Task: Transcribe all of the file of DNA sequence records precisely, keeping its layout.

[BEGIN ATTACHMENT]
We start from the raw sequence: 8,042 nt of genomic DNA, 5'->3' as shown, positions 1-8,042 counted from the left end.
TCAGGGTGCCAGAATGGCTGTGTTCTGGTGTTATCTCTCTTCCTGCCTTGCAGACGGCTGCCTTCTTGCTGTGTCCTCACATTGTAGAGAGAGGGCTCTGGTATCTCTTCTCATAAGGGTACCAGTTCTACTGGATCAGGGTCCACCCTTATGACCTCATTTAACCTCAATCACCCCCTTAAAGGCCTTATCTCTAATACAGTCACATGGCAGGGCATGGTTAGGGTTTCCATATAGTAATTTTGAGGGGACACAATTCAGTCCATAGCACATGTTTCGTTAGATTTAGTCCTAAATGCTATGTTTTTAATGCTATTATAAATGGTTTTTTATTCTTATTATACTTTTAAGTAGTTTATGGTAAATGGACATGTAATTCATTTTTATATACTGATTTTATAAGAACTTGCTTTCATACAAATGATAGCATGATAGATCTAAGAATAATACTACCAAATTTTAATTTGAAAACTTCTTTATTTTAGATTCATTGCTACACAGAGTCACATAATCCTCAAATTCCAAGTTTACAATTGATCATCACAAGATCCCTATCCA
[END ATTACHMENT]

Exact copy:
We start from the raw sequence: 8,042 nt of genomic DNA, 5'->3' as shown, positions 1-8,042 counted from the left end.
TCAGGGTGCCAGAATGGCTGTGTTCTGGTGTTATCTCTCTTCCTGCCTTGCAGACGGCTGCCTTCTTGCTGTGTCCTCACATTGTAGAGAGAGGGCTCTGGTATCTCTTCTCATAAGGGTACCAGTTCTACTGGATCAGGGTCCACCCTTATGACCTCATTTAACCTCAATCACCCCCTTAAAGGCCTTATCTCTAATACAGTCACATGGCAGGGCATGGTTAGGGTTTCCATATAGTAATTTTGAGGGGACACAATTCAGTCCATAGCACATGTTTCGTTAGATTTAGTCCTAAATGCTATGTTTTTAATGCTATTATAAATGGTTTTTTATTCTTATTATACTTTTAAGTAGTTTATGGTAAATGGACATGTAATTCATTTTTATATACTGATTTTATAAGAACTTGCTTTCATACAAATGATAGCATGATAGATCTAAGAATAATACTACCAAATTTTAATTTGAAAACTTCTTTATTTTAGATTCATTGCTACACAGAGTCACATAATCCTCAAATTCCAAGTTTACAATTGATCATCACAAGATCCCTATCCA